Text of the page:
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What the newspapers say: April 22, 2010

de A.C.     HotNews.ro
Joi, 22 aprilie 2010, 8:48 English | Press Review

The so called process to revise the Constitution is just a small revision of the fundamental law, one newspaper reads on Thursday. Elsewhere in the news, Democrat Liberals would do anything to have the support of the Hungarian Democrats in the Parliament for the revision process, but the Hungarians are not tempted. A 20% salary cut or an unpaid holiday are two of the recommended solutions to avoid the massive budgetary lay off.

Cotidianul reads about the so called revision of the Constitution process, announced by the Prime Minister on Wednesday. The newspaper reads that, in fact the revision is just a mini revision, which refers only to the Parliamentary system to which they add a bonus to the President's immunity.

The government proposes the following modifications: a unicameral Parliament, called the House of Representatives with 300 Parliamentarians; the modification of the process enacting the laws - a draft law will be debated two times, at a distance of 30 days;  a 10 day delay of the House to take a stand on the new PM promosal is considered a rejection; if the President is suspended, the Constitutional Court's stand on the matter is not consultative.

The newspaper reads that the opposition declared that the Prime Minister's move is offensive, as yesterday, the Parliament adopted, with the approval of all political parties the set up of a committee in charge of the revision of the fundamental law. What the government is doing is not acceptable, former PM Adrian Nastase said.

However, what Boc failed to make clear, the Chamber of Deputies Speaker did: namely that the whole revision process will be dealt by the special committee and not by the government or the President.  

However, the revision process is not as straightforward as the Democrat Liberals do not have majority in the Parliament without the Hungarian Democrats, Gandul reads. And, the Hungarian Democrats do not agree with the unicameral Parliament, nor with the idea of less Parliamentarians, for that matter.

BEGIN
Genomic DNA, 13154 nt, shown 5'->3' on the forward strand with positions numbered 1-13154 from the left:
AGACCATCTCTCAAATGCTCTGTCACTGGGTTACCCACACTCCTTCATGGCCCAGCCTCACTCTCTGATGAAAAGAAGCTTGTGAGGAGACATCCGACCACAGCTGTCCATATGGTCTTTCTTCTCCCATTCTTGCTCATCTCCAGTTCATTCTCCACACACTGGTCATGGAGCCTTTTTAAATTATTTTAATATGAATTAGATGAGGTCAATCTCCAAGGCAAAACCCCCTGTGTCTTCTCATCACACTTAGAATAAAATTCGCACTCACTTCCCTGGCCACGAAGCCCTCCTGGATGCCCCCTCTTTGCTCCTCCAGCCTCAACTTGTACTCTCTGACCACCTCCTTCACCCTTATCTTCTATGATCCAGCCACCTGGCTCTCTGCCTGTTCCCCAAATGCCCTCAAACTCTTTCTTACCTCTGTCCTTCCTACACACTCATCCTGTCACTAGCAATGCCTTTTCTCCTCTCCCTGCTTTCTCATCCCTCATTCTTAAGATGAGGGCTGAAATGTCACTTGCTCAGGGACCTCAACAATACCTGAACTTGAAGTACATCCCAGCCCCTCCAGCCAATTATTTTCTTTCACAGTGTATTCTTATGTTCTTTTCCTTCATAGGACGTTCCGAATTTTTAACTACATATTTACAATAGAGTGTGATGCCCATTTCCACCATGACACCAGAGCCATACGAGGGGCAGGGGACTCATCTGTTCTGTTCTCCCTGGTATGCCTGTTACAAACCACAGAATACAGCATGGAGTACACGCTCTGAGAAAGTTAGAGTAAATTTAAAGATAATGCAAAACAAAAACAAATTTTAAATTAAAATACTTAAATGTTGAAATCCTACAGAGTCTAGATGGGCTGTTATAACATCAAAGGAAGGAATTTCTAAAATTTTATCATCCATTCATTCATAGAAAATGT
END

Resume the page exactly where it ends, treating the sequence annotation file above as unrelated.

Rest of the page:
Hungarian Democratic leader Marko Bella declared that he will stand against this process. One thing is clear though, that a consensus will have to be reached, one way or the other. Bella said that the bicameral process is false and needs to be reformed accordingly. He said that all parties will need to compromise.

Democrat Liberals declared that they were expecting this reaction from the Hungarian Democrats and that negotiations will start, based on principles.

Evenimentul Zilei reads about the two possible alternatives to the massive lay out which hangs over the budgetary system. The newspaper puts forward two options: a 20% cut of the salaries, several days of unpaid holiday or technical unemployment for limited periods of time.

PM Boc's counselor, Andreea Vass advanced a lay off of about 75,000 people while the Romanian Central Bank counselor Lucian Croitoru talked about 100,000 people. However, the government postpones o restructure the state sector.

Expert Ilie Serbanescu declared that spending to the unemployment budget will increase, so layoffs are not necessarily the best solution. On a short term, spending would increase - because of unemployment benefits and because of the compensatory salaries.

The solution of the Hungarians was to cut 20% of the state budgets - a solution which would balance Romania's budget as well. However, it is doubtful that such a measure will be applied in Romania after the executive assumed only a freeze in salaries, not a decrease.























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